The Use Of Myth In Ulysses By Lord Alfred Tennyson

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Lord Alfred Tennyson, one of the most representative poets of the Victorian Literature from England is known nowadays for best describing the dilemma of his times, and also for including the Greek and Roman myths and legends in his poetry. Not only was he concerned with his public role as a poet , but he also struggled with the notion of art for art’s sake, at times propagating that art should have no purpose, while on other occasions claiming that art should be socially and morally committed. First published in 1842, “Ulysses” it is considered to be the reason why Sir Robert Peel gave Tennyson his annuity. Belonging to the period when he begun to write his “English Idyls”, the poem was written in 1833 after his closest friend, Arthur Henry Hallam, died. The author declared about his work that “There is more about myself in Ulysses, which was written under the sense of loss and that all had gone by, but that still life must be fought out to the end” .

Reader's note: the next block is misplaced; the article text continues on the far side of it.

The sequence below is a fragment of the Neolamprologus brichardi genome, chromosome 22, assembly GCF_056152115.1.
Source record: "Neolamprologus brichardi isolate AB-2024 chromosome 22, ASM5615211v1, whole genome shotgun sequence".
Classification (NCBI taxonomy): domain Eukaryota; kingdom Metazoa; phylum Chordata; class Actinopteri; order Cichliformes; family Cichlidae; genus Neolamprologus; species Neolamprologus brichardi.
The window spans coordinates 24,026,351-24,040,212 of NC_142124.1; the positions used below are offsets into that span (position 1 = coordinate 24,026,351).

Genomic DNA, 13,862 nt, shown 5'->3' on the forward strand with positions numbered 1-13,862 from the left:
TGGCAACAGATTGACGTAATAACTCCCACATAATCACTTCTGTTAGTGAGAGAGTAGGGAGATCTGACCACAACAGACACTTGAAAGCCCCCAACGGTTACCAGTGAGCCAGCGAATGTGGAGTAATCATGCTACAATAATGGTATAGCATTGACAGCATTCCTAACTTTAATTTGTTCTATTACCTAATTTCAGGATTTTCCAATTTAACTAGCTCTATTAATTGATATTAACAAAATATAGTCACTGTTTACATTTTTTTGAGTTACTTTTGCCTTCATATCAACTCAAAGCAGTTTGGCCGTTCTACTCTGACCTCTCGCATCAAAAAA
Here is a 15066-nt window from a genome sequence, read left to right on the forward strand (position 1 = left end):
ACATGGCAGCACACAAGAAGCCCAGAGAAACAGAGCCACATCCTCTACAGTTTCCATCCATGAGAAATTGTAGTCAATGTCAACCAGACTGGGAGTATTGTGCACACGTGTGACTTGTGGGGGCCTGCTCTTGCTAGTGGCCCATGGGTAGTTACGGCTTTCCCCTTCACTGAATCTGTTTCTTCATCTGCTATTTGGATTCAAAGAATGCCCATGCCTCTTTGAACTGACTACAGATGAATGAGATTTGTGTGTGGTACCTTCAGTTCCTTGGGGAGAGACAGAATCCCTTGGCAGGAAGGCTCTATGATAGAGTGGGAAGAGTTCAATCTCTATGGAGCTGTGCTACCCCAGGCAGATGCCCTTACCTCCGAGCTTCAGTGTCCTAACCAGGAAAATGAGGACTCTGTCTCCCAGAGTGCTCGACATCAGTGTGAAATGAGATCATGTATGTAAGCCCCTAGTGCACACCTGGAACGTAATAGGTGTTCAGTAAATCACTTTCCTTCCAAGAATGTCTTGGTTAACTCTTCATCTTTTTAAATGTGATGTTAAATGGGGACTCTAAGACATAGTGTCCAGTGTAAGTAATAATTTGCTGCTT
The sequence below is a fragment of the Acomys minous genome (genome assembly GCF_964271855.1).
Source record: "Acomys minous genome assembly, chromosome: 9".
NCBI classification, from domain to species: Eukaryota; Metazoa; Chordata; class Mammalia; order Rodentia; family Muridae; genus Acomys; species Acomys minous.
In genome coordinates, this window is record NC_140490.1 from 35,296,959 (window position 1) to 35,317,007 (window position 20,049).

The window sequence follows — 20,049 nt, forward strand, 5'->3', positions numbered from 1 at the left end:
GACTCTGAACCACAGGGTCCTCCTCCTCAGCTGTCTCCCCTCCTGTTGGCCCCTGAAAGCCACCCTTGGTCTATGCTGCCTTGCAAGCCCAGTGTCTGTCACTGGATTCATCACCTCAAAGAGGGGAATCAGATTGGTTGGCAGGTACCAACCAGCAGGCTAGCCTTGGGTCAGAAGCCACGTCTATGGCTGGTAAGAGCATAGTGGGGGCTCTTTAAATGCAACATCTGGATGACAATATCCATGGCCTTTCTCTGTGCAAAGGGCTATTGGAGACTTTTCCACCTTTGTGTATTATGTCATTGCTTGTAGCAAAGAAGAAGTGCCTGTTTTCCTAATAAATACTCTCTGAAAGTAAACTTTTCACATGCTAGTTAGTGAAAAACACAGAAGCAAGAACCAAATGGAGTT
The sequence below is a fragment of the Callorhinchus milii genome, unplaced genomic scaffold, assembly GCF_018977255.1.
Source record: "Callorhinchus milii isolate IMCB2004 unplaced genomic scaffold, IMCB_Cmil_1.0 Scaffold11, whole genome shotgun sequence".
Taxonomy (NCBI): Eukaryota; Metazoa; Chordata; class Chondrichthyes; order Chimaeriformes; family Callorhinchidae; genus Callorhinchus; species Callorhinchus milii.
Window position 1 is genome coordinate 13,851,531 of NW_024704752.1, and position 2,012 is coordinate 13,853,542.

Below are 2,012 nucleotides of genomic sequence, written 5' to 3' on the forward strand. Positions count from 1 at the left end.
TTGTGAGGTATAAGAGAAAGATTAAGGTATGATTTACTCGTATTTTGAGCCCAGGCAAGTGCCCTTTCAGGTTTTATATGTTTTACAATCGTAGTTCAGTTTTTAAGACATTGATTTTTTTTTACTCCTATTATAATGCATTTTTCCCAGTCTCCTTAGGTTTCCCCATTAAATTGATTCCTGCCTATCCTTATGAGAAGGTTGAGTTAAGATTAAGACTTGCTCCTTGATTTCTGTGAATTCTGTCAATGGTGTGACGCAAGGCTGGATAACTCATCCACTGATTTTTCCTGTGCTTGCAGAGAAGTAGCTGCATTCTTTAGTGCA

The aim of this paper is to examine the use of myth in Ulysses which have been narrated through all ages the character becoming a source of inspiration and how Alfred Tennyson expresses universal philosophies through his characters’ discourses. In this way, we can admit that in his works can be found philosophy and poetry simultaneously.
First of all, it can be remarked that the author introduced the past in all his works from teenage, his main source of inspiration being the Greek and Roman ancient worlds. From the
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